While the estate known as Chateau Haut-Bailly dates back to 1461, its wine production began in 1530, falling into the hands of the de Leuvarde and Le Bailly families in 1630. It was purchased in 1998 by Robert G Wilmers, a Harvard-educated banker, and his French wife Elisabeth and under their care, the estate has begun producing some of the best wines in its history. The cellars and production procedures were renovated and modernised and this year, the Chateau itself was awarded government recognition of its cultural and vinious heritage.
The estate’s second wine, La Parde de Haut Bailly, was released in 1967, first sold under the name of Domaine de La Parde and changed to its current iteration in 1979. A blend of 47% Merlot, 47% Cabernet Sauvignon and 6% Cabernet Franc, the 2016 has been widely praised as a “gorgeous” second wine with “feisty” characteristics and a smooth, supple texture.
"The 2017 La Parde Haut-Bailly is showing beautifully today. Pliant and engaging, La Parde is a terrific second wine. The dark red cherry, plum, licorice, spice and new leather are all nicely amped up in this super-expressive, generous wine. Soft contours make La Parde quite accessible young, but there is more than enough freshness to support 20+ years of very fine drinking. The blend is 65% Merlot and 35% Cabernet Sauvignon, which is a little more Merlot than usual."
89-92 points, Antonio Galloni
"The 2017 La Parde de Haut-Bailly is a blend of 65% Cabernet Sauvignon with 35% Merlot. Deep garnet-purple coloured, it's scented of crushed blackcurrants, blackberries and pencil lead with touches of garrigue, bay leaves and dusty soil. The palate is medium-bodied, finely crafted and refreshing with lively red and black fruits in the mouth and a herbal lift on the finish."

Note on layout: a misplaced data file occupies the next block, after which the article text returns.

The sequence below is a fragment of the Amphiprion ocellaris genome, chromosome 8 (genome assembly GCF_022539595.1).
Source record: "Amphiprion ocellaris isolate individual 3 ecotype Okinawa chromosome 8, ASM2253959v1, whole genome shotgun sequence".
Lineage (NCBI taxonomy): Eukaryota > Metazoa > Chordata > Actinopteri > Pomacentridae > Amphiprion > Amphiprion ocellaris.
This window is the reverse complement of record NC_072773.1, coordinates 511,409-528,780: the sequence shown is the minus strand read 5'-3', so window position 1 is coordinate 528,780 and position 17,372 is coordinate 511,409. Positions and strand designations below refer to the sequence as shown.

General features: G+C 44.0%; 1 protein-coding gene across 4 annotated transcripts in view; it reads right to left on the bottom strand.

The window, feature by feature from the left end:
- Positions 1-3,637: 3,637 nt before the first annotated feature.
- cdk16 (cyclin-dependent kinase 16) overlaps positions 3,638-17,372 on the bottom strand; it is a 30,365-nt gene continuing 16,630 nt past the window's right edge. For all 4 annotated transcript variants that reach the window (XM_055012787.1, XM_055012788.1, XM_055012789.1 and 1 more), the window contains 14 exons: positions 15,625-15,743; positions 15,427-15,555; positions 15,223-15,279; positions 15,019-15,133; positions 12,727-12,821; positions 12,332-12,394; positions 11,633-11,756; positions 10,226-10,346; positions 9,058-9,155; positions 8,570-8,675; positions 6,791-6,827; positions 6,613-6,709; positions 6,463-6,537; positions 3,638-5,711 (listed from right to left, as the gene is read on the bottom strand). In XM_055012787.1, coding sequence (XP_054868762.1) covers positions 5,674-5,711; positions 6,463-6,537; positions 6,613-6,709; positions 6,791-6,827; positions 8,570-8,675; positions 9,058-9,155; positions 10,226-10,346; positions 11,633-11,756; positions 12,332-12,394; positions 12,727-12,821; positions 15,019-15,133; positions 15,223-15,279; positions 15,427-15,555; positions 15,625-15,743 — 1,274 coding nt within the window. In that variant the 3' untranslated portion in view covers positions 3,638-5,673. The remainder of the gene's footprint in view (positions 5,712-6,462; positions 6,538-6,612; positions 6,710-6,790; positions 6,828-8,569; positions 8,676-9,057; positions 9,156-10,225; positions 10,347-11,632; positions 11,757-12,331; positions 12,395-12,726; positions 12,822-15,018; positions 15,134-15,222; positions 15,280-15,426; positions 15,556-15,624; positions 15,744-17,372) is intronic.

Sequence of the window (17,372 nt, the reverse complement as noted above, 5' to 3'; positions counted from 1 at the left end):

89-91 points, Lisa Perrotti-Brown MW
"65% Merlot, 35% Cabernet Sauvignon. Harvested 13–29 September. Winemaker Véronique Sanders said they made sure not to do too much extraction. 30% new oak.
Very dark with black core. Dark and fine fruit if not that open at the moment. Just a little hint of oak savour. Super-fresh and quite luscious but so fresh too. Juicy in the middle. Real beauty and quite accessible. Perfect balance with a fine tannin flourish on the finish. Drink 2022-2030"
16.5 points, Julia Harding MW, jancisrobinson.com
"The 2017 La Parde Haut-Bailly was not affected by the frost since most of the parcels that were damaged went into the third wine. It has a sweet black cherry, black plum and a touch of violet, nicely defined and quite generous in terms of fruit, especially for a deuxième vin. The palate is medium-bodied with succulent ripe tannin, low acidity, rounded in texture with plush black fruit laced with a pinch of sea salt towards the finish. Very fine."
89-91 points, Neal Martin
"Currant and light herb character underlines the medium body and firm tannins here. Bright and pretty."
90-91 points, James Suckling
Though wine has been made in Pessac-Léognan since ancient Roman times, it was only in 1987 that the neighbouring villages of Pessac and Léognan were singled out from the surrounding Graves region and given their own appellation. The designation acknowledges that Pessac-Léognan is home to the most acclaimed properties of Bordeaux’s Graves region, such as the Premier Cru Château Haut-Brion.
The vineyards of Pessac-Léognan, just south of the city of Bordeaux, are crowded by suburban sprawl. About 3,000 acres are dedicated mostly to Cabernet Sauvignon and Merlot grown for red wines, with a small portion devoted to Sauvignon Blanc, Sémillon and other grapes for white wines. Pessac-Léognan red wines are elegant and concentrated, with medium to full body. They offer distinct aromas and flavours of mineral and earth, and can have lush fruit or smoky tobacco character. Pessac-Léognan white wines are dry, unlike the famous sweet white wines from nearby Sauternes. They are generally crisp and minerally with citrus notes, often with rich character from oak aging and capable of improving with additional age.